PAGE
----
Antibiotics For Acne

The Best Antibiotics for Fighting Acne

antibiotics
Sometimes topical acne treatments just aren’t enough. If you’ve been applying cream after cream to your acne with no improvement in sight, then you should consider seeing a doctor. A dermatologist may determine that your skin could benefit from a course of antibiotics. Fluctuating hormones cause an overproduction of sebum that clogs pores. These clogged pores create an ideal environment for the bacteria P. acnes (a skin bacterium normally harmlessly present on the skin surface) to reproduce and cause the inflammation that we call acne. Sometimes antibiotics become necessary if the bacteria don’t respond to topical treatments.

So what kind of antibiotics will your dermatologist consider for your acne treatment? Here are some of the most common:

Tetracycline. Many acne sufferers have been prescribed tetracycline at some point, often with great results. A typical dose of tetracycline is 500mg twice per day, taken on an empty stomach for best results. Tetracycline is usually one of the first antibiotics prescribed, since it is usually well-tolerated by most people. Some common side effects are stomach cramps and increased skin sensitivity to sunlight. If tetracycline has no effect, then your dermatologist will probably move onto one of these next antibiotics.

Erythromycin:

Not only does this antibiotic combat against the overproduction of P. acnes; it has been shown to reduce the redness and inflammation that is caused by an outbreak. For acne sufferers, this has a distinct advantage over tetracycline, as it can provide immediate relief for some of the more embarrassing side effects of acne. Erythromycin should be taken with food, and will be prescribed in either a 250 or 500 mg dose, which should be taken twice a day. Side effects may include nausea and an upset stomach (which can be further irritated by taking this antibiotic on an empty stomach).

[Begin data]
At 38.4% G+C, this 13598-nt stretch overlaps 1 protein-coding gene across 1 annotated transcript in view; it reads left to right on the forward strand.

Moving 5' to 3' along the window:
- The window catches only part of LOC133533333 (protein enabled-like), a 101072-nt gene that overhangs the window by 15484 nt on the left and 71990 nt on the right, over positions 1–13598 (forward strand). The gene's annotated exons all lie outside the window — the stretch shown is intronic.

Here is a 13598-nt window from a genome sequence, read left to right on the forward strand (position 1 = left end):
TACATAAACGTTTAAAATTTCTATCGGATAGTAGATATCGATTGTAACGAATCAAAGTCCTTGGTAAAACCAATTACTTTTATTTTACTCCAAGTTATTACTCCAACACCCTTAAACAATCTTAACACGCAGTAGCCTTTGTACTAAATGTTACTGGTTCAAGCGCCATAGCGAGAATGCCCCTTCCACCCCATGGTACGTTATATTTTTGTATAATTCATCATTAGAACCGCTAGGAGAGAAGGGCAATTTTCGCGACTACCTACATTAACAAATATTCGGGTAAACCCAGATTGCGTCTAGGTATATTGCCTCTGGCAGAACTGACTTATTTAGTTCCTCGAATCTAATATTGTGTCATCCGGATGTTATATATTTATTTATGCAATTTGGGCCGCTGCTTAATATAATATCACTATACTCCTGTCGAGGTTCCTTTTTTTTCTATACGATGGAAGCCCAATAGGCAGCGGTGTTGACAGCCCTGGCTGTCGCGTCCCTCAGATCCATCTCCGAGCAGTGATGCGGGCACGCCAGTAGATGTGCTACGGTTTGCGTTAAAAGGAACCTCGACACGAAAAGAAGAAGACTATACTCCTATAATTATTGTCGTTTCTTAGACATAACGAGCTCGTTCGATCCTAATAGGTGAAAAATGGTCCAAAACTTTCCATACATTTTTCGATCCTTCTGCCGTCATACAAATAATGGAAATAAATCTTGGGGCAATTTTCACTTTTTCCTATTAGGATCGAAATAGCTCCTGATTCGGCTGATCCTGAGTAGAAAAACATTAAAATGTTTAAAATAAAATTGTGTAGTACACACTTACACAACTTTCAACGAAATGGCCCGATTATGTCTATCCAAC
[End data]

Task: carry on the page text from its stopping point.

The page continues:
Minocycline:

This antibiotic is a derivative of tetracycline, and has been used to treat pustular acne for many decades. Like tetracycline, monocycline should only be taken on an empty stomach, as food can decrease the antibiotic’s effectiveness against P. acnes. Side effects may include an upset stomach, nausea and dizziness, with longtime users possibly experiencing tooth discoloration and skin pigmentation changes.

Doxycycline:

Doxycycline is a gentle antibiotic, so it’s used for acne sufferers who cannot tolerate stronger medications. If prescribed this antibiotic, you’ll take two 50-100 mg pills each day with food. Side effects can include an upset stomach and nausea, which can be further aggravated by an empty stomach. Additionally, this antibiotic can increase your sensitivity to the sun, so be sure to invest in a good sunscreen if you’re prescribed this antibiotic.

Clindamycin:

This antibiotic is one of the few that can be prescribed as a topical treatment instead of an oral one. The advantage to using this antibiotic is that you won’t experience an upset stomach or nausea, since the medication is absorbed through the skin.
 
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